"It means a lot. It had a big meaning in my life. Obviously my sister had a big impact on me. She wore (No.) 17 her whole life. I used to back in the day and kind of got away from it. When the opportunity came up, it was a no-brainer. I kind of wanted it right away. I was lucky that they let me switch. I'm excited to wear it and it's going to be pretty nice for my family and me.

"We talked about longer, we talked about shorter [contracts]. Both sides agreed a two-year deal would be good for both sides. I'm happy with where I'm at and hopefully I can sign for more years down the road in St. Louis."

Schwartz skated on a line with Steve Ott and Maxim Lapierre, switching between center and wing with Lapierre. Hitchcock said he wants to get a look at Schwartz down the middle, and with the Blues already with enough depth at the position, it can really enhance things.

"We have so much size there right now," Hitchcock said. "We'll see, but we've got options. We've got (Patrik) Berglund, who we put on the wing today, Bergie can move back in the middle; we've got (David) Backes, who maybe could play some wing here. We've got real opportunities. This is another option for us. This is going to really enhance our team.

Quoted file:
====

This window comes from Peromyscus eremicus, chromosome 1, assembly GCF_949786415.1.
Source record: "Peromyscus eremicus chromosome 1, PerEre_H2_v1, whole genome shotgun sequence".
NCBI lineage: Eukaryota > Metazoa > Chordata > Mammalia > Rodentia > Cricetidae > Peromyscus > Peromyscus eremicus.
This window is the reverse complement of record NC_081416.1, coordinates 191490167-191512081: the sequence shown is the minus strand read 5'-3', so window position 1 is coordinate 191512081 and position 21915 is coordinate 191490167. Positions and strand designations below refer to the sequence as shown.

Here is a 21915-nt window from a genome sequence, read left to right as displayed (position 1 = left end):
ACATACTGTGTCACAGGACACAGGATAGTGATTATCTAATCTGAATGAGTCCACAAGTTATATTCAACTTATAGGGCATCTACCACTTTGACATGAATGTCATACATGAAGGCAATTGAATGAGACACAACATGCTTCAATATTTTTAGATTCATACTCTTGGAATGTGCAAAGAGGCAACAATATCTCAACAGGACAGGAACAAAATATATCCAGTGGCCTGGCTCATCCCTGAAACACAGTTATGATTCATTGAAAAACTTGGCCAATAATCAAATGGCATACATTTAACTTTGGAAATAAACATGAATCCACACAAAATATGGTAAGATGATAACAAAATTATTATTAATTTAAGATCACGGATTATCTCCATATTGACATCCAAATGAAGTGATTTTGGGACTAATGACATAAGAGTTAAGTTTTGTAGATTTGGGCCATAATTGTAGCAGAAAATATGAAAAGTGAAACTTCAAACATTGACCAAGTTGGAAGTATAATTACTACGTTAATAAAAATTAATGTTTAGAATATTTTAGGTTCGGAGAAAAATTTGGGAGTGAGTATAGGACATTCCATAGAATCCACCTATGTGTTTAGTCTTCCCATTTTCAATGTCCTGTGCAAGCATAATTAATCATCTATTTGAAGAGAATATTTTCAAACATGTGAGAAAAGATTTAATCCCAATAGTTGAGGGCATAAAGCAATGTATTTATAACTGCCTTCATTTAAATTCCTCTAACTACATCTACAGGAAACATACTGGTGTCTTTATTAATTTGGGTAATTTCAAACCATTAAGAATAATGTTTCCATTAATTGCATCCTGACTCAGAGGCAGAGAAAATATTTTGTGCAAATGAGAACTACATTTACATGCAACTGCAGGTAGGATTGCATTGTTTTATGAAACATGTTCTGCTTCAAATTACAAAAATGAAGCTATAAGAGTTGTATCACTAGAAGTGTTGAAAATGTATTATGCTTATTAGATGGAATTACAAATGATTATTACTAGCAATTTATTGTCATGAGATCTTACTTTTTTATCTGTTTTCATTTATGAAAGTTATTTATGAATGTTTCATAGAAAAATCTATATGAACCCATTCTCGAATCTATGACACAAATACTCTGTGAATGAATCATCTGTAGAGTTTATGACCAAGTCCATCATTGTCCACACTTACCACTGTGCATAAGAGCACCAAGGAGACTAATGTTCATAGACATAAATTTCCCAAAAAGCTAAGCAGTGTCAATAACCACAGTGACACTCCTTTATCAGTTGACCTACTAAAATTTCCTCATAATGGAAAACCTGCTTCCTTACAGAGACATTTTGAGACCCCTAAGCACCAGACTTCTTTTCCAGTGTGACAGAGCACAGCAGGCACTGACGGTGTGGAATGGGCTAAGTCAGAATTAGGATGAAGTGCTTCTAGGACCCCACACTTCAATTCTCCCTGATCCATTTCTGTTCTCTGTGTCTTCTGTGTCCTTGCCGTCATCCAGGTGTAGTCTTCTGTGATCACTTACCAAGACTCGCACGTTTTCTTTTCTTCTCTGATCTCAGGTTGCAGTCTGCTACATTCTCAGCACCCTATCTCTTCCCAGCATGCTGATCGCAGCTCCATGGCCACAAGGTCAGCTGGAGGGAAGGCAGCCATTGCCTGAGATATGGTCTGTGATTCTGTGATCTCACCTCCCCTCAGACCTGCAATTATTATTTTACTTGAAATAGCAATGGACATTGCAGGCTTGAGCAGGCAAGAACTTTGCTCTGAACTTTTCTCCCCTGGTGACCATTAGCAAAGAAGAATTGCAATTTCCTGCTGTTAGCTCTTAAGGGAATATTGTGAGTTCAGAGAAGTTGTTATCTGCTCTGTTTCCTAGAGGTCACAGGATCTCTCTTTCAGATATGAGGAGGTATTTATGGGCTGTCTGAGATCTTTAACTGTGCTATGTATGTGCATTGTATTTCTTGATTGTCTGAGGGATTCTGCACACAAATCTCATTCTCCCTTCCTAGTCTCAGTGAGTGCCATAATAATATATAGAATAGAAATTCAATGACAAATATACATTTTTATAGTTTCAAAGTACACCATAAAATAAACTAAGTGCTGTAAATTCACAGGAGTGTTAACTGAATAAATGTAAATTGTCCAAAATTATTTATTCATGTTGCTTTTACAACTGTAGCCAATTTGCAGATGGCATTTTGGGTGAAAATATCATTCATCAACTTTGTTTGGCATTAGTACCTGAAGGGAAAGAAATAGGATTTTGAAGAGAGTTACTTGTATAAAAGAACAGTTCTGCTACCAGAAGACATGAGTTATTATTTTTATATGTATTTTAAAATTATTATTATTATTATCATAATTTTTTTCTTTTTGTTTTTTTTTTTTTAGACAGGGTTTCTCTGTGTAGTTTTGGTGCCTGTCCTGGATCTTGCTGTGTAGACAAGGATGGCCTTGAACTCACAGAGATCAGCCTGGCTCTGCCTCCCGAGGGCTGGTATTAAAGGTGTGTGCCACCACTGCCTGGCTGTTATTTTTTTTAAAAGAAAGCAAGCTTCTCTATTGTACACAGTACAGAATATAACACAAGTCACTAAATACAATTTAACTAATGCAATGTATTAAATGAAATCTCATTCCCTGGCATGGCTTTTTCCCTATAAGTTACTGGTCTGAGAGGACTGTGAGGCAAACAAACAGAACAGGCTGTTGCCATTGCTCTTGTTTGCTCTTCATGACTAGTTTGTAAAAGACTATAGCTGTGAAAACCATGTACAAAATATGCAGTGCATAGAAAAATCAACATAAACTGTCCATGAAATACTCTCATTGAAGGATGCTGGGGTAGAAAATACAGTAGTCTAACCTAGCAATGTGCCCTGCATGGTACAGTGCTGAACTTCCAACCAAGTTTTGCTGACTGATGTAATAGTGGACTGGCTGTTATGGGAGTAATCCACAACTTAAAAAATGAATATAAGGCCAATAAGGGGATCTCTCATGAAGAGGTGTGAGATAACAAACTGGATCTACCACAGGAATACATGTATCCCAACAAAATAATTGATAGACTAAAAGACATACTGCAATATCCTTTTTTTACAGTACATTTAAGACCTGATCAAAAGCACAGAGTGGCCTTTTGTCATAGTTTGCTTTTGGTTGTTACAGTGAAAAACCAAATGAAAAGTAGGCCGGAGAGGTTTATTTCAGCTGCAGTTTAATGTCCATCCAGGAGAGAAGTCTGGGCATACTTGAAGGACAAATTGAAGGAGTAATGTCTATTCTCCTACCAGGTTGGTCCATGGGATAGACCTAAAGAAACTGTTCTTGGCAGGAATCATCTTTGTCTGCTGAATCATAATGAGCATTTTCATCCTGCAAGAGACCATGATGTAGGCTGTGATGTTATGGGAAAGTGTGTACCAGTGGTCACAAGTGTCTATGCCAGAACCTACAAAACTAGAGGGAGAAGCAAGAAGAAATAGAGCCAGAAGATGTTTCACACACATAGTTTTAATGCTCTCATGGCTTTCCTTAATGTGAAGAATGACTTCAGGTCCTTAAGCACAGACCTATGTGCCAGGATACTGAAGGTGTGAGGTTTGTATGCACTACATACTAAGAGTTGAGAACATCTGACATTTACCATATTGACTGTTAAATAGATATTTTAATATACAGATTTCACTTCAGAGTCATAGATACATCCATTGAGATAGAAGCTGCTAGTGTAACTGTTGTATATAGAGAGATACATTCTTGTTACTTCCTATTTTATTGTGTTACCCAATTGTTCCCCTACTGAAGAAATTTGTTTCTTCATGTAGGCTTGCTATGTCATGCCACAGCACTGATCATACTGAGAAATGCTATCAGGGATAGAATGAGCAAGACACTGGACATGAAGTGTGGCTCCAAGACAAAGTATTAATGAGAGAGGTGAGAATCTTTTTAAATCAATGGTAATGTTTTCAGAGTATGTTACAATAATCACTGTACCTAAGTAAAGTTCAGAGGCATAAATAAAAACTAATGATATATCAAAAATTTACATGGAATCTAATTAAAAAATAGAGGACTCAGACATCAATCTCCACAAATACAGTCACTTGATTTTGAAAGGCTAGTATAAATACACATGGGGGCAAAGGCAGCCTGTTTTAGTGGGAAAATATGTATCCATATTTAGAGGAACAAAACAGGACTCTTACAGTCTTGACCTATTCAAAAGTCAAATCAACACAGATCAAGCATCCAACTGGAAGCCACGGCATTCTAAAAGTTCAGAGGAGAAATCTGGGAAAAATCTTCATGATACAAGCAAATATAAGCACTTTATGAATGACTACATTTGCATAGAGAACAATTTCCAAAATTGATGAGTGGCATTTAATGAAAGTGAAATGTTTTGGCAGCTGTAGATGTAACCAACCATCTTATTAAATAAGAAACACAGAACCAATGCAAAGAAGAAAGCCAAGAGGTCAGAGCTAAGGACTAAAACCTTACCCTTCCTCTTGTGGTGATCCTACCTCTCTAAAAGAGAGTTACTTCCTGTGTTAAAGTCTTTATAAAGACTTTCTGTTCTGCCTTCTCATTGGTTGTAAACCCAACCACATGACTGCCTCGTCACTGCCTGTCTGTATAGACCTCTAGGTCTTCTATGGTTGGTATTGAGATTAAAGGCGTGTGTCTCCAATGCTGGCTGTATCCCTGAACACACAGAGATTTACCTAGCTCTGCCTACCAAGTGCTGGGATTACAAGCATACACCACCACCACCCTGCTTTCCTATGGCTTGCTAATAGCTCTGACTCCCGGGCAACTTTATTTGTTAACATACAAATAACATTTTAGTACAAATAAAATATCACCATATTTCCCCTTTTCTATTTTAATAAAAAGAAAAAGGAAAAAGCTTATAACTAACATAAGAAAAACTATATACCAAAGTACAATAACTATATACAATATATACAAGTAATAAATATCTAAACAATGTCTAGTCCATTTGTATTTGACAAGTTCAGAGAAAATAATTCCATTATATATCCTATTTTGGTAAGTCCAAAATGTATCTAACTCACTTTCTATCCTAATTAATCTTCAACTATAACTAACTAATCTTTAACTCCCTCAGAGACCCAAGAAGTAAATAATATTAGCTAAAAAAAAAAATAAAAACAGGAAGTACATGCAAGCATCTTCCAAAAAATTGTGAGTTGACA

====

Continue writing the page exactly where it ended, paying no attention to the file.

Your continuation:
"The good play of (Jori) Lehtera so far has really allowed us to have more flexibility than we originally thought because you always thought where Lehtera was going to fit, but he looks like he's a legit top nine guy that's going to be a very good player for us. This gives us all kinds of options that we've never had."

Schwartz was all smiles on the ice at practice, and he wouldn't have wanted to be anywhere else, even with Hitchcock running a full-scale and hard workout.

"It was good. It was fun," Schwartz said. "It was nice seeing everyone at the rink this morning. I just had butterflies coming in to finally get back here and on the ice. There's a lot of lines, so little bit of rest between drills. Overall, I thought it was a good practice and felt pretty good.

"... I've been working hard to stay in the best shape I could. I haven't been here for the whole camp and those guys might have an edge, so I'm going to work as hard as I can the next few days. I'm hoping a few preseason games will help me get the legs back under me. ... It took a lot longer than what I would have liked, and probably this is obviously longer than what Doug would have liked too, but I'm here now and looking forward to catching up and being here with everybody."

* Gainey on board -- TSN reported Monday afternoon that Bob Gainey, former head coach of the Minnesota North Stars/Dallas Stars and Montreal Canadiens, will be brought on as a coaching consultant with the Blues this season. 

Gainey was also the general manager of the North Stars/Stars when Blues GM Doug Armstrong, who took over at Dallas for Gainey. Gainey will speak with Hitchcock throughout the season, according to the report.